Barry Jackson

Here’s what should most concern UM, which is off to its worst start since 1978

Some quick thoughts after UM’s 28-25 loss at North Carolina that dropped the Canes to 0-2:

You can criticize the special teams, and that’s an obvious place to start with Bubba Baxa’s missed late field goal, missed extra point and a missed chip-shot field goal earlier in the game.

You can criticize the clock management, with UM somehow ending the game with two timeouts.

You can criticize the reliance on screens and dump-offs on several third and long situations that went nowhere in the first half.

You can criticize UM for not starting D.J. Scaife, instead of John Campbell, at right tackle in the opener against UF.

You can question why D.J. Ivey, burned early, returned to the starting lineup after his suspension in place of Al Blades Jr, who played well against UF.

But here’s what most concerns me: If this defense doesn’t return to the dominant form we saw for parts of last year and during that scintillating 10-0 start to 2017, then there’s not going to be any return to national contention anytime soon.

It was easy to dismiss Wisconsin dismantling Miami for 406 yards, including 333 on the ground, in that 35-3 Pinstripe Bowl pasting because all of the attention was on Mark Richt’s future and fixing the offense.

But there has been clear diminishment in two areas to start this season: 1) tackling, which was again an issue at times Saturday; 2) even more so, vast regression in pass coverage.


Last season, opposing quarterbacks had a dismal 71.5 NFL passer rating against Miami. This season, it’s 108.9. Freshman quarterback Sam Howell had a 133.9 passer rating Saturday, going 16 for 24 for 274 yards.

Last season, quarterbacks completed 51.1 percent of passes against UM, 12th best in the country from a defensive perspective. This year? 67.4 percent.

Last year, UM relinquished 167 passing yards per game. This year? 264.

UM, which allowed 18.2 points and 268 yards per game last season, is permitting 346 and 26 points per game this year.

The breakdowns Saturday were stunning, including the 4th and 17 completion in Gurvan Hall’s area that sustained the winning touchdown drive.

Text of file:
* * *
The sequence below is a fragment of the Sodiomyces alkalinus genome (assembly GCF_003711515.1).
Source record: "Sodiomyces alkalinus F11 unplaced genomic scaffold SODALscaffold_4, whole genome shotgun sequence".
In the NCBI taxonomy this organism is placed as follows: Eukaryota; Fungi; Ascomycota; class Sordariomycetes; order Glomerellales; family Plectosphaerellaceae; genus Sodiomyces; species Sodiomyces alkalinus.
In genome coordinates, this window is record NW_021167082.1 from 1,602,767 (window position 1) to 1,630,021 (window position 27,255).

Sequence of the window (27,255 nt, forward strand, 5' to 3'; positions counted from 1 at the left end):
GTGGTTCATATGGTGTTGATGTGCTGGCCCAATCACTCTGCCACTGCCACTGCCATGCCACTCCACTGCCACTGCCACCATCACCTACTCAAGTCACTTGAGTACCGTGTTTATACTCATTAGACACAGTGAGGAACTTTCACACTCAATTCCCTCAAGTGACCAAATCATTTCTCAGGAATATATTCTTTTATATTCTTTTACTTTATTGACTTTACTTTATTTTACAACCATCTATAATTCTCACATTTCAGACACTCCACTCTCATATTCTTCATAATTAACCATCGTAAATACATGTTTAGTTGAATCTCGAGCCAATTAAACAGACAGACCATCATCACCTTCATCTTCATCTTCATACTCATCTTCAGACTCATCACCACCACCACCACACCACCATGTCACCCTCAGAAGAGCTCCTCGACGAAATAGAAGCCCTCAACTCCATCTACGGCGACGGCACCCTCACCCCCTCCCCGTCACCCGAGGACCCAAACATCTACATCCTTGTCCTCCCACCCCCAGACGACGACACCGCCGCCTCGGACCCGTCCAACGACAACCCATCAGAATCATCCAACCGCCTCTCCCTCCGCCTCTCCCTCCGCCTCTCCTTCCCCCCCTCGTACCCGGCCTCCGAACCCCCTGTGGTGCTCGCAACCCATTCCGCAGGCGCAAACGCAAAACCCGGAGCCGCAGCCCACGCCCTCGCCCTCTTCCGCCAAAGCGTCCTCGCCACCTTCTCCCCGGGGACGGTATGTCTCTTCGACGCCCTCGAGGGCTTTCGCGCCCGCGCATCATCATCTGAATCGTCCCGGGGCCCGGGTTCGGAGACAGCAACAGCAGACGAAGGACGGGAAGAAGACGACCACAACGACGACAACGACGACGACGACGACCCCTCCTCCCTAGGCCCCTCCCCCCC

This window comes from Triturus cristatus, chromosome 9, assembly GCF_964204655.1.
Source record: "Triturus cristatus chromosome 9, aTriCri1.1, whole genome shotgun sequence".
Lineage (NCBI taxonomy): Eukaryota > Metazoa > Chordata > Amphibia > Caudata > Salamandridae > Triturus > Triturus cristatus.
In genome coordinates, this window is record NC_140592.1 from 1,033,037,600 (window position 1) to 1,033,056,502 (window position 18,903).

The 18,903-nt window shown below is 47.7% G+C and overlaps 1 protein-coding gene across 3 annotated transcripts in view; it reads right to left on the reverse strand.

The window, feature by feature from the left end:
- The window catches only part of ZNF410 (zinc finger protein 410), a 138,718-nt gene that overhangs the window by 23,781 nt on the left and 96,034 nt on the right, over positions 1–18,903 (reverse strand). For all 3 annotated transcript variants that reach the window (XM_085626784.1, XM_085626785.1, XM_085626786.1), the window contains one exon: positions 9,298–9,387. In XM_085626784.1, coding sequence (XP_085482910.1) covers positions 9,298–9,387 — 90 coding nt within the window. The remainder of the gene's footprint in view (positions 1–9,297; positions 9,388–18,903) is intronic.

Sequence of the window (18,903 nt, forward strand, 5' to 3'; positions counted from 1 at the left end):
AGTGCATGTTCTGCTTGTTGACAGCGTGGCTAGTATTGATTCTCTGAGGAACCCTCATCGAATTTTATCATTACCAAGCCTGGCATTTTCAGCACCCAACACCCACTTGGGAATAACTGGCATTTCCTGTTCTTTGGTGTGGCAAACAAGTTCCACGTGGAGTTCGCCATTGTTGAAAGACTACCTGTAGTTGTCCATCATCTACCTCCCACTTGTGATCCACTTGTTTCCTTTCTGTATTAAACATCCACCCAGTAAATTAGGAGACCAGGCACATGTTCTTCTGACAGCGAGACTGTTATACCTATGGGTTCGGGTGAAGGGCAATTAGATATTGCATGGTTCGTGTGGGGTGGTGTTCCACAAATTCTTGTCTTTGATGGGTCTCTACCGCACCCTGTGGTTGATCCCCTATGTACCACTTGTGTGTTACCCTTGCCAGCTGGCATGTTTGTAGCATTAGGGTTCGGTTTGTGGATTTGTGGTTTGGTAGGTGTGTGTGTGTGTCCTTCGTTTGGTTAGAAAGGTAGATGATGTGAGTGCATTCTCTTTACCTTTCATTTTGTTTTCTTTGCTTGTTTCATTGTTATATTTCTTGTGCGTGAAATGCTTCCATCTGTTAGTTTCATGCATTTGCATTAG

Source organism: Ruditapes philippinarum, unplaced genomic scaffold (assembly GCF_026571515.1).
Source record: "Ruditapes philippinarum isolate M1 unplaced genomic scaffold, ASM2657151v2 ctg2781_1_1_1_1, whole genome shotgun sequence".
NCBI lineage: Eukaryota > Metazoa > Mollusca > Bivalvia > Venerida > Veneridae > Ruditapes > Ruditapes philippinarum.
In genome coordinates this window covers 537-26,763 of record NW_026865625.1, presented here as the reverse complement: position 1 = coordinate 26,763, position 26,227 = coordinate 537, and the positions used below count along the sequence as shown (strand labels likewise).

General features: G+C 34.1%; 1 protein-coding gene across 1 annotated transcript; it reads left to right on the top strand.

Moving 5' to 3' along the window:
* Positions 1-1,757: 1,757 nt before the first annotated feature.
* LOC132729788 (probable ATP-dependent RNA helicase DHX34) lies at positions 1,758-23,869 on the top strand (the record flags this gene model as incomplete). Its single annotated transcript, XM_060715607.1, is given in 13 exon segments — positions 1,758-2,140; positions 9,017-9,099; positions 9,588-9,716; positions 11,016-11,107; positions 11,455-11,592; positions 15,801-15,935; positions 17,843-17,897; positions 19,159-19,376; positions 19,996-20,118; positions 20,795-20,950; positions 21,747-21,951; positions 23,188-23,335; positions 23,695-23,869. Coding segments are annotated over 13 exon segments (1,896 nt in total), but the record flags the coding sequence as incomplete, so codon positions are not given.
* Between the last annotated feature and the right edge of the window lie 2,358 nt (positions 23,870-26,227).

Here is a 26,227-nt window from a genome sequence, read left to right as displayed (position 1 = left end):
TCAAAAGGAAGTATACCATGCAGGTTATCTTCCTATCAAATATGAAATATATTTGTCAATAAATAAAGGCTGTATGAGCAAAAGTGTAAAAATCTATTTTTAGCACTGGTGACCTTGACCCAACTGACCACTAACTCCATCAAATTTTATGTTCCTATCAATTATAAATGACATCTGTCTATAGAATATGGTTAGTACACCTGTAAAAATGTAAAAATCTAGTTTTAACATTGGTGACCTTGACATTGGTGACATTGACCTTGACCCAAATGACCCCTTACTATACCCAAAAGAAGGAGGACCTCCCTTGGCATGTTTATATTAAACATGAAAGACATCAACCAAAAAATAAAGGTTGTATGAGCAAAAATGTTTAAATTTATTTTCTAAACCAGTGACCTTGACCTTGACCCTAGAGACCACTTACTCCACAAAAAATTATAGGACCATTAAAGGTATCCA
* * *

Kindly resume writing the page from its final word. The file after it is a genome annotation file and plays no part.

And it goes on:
The pass rush (four sacks) was better Saturday than the one-sack showing against UF, but was nowhere to be found on that 4th and 17.

Five players who are badly missed: Safeties Jaquan Johnson and Sheldrick Redwine, who were excellent in coverage, Gerald Willis (fewer tackles for loss without him), cornerback Michael Jackson and Joe Jackson, who’s more likely to make a momentum-turning play than Scott Patchan.

Pass coverage by the linebackers remains a shortcoming, and it didn’t help that Amari Carter was tossed for targeting.

The run defense, stout against UF, also let UM down Saturday, with North Carolina’s top two running backs combining for 106 yards on 21 carries - 5.0 yards per rush.

And the Turnover Chain never made an appearance Saturday - which is unusual for this program.

And here’s what’s especially troubling: The assumption was that the defense would remain elite with Manny Diaz promoted to head coach. Heck, that was one of the primary reasons UM gave him the job.

And while it wasn’t the primary reason UM lost to UF - and was only one of several reasons Miami lost Saturday - it’s obvious more is needed from the group that was supposed to be consistently good while UM broke in a freshman quarterback and young offensive line.

There were a bunch of positives, including Jarren Williams (30-39-309, two touchdowns), excellent work from DeeJay Dallas (14 for 107) and Cam’Ron Harris (10 for 60) and strong play from Brevin Jordan (6-73), KJ Osborn (7-76) and Mike Harley (5-79).

But we haven’t yet seen the explosiveness from Jeff Thomas, whose seven catches netted only 51 yards.

And here’s what most distressing: UM lost to a team that it beat more resoundingly (47-10) than any other FBS team on its schedule during last year’s 7-6 debacle, a North Carolina team that had lost 14 of its previous 16 conference games.

And this program still seems quite a distance from national relevance, with Miami now 7-11 in its past 18 games.